Conflict Of Interest In Medical Research

Since the 1980s, many countries have been attempting to promote the cooperation between industry and academia. In the USA, the Bayh–Dole Act (1980) was passed with the intent of accelerating technology transfer from universities to the private sector. In China, many universities started their own companies to profit from government funding programs. Now industry relations with academic biomedical researchers are very extensive. According to a national survey in the USA, institutional academic–industry relationships are highly prevalent, and almost two-thirds (60 %) of department chairs in medical schools and large teaching hospitals had some form of personal relationship with the pharmaceutical industry, including serving as a consultant, a member of a scientific advisory board, a paid speaker, an officer, a founder, or a member of the board of directors (Campbell et al. 2007). Collaborations between academia and industry promote the rapid translation of basic science research into applications. Many new medications and medical devices are produced based on the increasing collaboration between industry and biomedical research institutions. The investigators and their institutions also gain complicated financial interests, such as gifts, stock and stock options, royalties, management positions, finder fees, and donations, among others. These kinds of private gains may unduly influence their professional judgments on the study design, recruitment of subjects, informed consent process, adverse event reporting, data analysis, and the publication of study results. Financial ties with industry may lead some investigators wittingly or unwittingly to tend to yield pro-industry conclusions. The companies investigate to keep information confidential for more than 6 months or withhold data sharing. It may reduce the openness of communication and do harm to research freedom (Bekelman et al. 2003; Blumenthal 2003). Conflict of interest produces risks to the safety and welfare of patients and the reliability of research and may damage the public trust and confidence of medicine.

Case Study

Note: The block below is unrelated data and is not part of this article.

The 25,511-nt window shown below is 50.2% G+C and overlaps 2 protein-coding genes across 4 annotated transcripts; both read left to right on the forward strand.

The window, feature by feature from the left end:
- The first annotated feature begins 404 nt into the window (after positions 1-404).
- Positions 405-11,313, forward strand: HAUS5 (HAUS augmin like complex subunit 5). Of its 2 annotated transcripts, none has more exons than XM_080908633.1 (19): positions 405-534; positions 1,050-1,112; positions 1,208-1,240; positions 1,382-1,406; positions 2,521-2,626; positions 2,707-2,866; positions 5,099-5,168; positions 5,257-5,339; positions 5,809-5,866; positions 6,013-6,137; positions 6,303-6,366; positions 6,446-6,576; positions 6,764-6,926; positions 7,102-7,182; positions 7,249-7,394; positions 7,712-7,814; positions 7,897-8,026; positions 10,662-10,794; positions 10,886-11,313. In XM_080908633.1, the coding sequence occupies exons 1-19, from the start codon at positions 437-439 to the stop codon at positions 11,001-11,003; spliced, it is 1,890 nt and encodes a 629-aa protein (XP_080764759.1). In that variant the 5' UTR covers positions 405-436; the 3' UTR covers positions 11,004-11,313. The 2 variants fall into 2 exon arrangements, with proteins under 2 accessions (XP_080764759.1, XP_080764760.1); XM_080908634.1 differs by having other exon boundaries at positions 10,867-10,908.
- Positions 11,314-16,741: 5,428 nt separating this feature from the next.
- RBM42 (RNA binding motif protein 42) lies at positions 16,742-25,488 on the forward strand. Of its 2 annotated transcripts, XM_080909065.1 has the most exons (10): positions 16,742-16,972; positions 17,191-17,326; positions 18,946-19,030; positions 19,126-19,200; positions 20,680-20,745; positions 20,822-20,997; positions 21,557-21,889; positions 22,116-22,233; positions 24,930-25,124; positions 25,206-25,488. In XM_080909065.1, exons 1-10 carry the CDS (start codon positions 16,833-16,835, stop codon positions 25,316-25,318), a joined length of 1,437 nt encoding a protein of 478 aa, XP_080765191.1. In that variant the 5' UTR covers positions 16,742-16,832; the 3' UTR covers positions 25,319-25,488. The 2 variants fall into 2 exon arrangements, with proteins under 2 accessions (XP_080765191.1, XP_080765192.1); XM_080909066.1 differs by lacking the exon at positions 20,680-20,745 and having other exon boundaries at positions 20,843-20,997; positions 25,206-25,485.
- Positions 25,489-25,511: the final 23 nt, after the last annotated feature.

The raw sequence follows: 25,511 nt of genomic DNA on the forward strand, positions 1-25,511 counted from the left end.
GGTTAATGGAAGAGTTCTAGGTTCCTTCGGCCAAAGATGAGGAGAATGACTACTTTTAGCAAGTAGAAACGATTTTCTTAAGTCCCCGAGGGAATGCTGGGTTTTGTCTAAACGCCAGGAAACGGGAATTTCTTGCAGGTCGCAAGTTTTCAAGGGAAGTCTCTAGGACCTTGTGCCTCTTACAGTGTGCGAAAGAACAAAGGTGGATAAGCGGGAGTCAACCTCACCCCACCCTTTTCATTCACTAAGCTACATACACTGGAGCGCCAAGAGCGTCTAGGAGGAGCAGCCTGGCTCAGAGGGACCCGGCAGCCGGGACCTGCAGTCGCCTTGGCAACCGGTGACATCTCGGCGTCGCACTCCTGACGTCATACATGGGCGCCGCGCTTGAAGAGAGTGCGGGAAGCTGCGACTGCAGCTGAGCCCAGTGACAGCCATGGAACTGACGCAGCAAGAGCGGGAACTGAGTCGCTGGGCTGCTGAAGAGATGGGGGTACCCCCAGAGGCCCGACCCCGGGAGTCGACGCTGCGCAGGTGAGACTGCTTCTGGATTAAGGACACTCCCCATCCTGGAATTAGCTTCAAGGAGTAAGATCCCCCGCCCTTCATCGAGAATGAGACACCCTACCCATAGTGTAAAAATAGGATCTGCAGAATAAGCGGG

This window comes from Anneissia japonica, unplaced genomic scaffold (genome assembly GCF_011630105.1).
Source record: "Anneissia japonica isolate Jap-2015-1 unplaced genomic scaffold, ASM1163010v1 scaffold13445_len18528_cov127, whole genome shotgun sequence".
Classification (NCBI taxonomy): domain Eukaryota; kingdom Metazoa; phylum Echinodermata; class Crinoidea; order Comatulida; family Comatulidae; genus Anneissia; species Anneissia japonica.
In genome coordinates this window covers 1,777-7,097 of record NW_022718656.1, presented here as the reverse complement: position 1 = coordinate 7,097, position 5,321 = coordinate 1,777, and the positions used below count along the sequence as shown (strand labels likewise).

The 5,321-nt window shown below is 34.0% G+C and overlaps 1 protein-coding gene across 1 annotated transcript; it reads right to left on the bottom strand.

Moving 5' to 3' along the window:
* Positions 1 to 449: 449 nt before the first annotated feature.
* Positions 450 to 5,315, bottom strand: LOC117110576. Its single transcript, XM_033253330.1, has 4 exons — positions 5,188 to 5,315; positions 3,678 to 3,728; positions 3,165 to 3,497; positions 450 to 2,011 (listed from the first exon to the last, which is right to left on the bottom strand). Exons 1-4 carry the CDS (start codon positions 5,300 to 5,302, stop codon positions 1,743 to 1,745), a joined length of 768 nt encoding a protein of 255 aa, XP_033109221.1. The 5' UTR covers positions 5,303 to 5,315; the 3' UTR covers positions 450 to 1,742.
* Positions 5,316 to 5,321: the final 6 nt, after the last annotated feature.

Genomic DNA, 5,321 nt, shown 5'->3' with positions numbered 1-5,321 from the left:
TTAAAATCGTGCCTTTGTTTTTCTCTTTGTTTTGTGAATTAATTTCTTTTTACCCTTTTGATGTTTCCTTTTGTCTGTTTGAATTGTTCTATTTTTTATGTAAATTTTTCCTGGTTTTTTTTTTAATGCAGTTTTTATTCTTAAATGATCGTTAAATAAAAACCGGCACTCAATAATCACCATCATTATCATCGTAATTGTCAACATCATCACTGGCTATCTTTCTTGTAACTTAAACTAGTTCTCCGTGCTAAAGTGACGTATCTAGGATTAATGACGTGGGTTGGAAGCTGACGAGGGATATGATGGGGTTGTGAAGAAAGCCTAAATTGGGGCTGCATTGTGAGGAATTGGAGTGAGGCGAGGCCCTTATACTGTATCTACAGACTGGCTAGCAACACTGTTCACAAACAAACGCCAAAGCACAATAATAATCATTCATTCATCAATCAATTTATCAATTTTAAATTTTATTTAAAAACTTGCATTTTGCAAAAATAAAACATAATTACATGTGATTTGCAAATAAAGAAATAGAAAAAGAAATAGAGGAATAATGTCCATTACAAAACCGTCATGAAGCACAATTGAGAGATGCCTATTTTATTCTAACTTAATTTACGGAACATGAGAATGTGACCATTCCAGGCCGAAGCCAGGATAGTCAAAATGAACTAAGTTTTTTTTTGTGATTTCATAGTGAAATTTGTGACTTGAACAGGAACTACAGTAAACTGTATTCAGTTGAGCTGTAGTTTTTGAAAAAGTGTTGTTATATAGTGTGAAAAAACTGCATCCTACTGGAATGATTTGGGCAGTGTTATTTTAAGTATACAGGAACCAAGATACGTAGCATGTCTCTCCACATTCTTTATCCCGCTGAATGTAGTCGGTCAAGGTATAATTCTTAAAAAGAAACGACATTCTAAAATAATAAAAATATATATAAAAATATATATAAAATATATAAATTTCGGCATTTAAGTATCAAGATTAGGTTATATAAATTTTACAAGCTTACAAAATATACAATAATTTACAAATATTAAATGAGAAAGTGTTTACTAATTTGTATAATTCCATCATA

Conflict of interest is a widely debated topic in medical practice, research, and education. The case of Jesse Gelsinger is one such example. Gelsinger, an 18-year-old male who suffers from a mild form of ornithine transcarbamylase (OTC), controls his condition with a low-protein diet and meditation. In September 1999, Jesse voluntarily participated in an experiment at the University of Pennsylvania designed to test gene therapy as a treatment for OTC deficiency. The study was to find treatments for babies with fatal forms of OTC deficiency. The treatment would not directly benefit Jesse. On September 13, the research team from gene therapy research company Genovo injected adenovirus vectors carrying OTC genes into Jesse’s liver. Shortly afterwards, Jesse experienced severe reactions and died 4 days later. The Recombinant DNA Advisory Committee (RAC) conducted an investigation and found that Jesse was not a suitable candidate due to the condition of his health. The investigation further revealed that the consent process was incomplete and poorly documented and that the researchers did not disclose that the therapy had severe side effects when it was tested on animals; two monkeys died from a clotting disorder as a result of the experiment. Former participants suffered liver failure. Furthermore, conflicts of interests existed between the researchers and the institution. Notably, Dr James Wilson, the founder and project leader of Genovo, owned 30 % of the company’s shares. Genovo sponsored University of Pennsylvania’s Institute for Human Gene Therapy (IHGT) by issuing shares with a total value of 20 million dollars. Adenovirus was used in the gene therapy experiment in which Jesse participated. Dr Wilson, along with Dr William Kelley, a senior official at the University of Pennsylvania who authorized the implementation of the experiment, had a patent for the adenovirus vector technology and would receive financial gains if the technology was implemented successfully. Moreover, the University of Pennsylvania would gain as a shareholder of Genovo. It was argued by Marshall (2000) that the economic considerations of researchers might have hindered them from picking the best candidates for the experiment, which further contributed to Jesse’s death.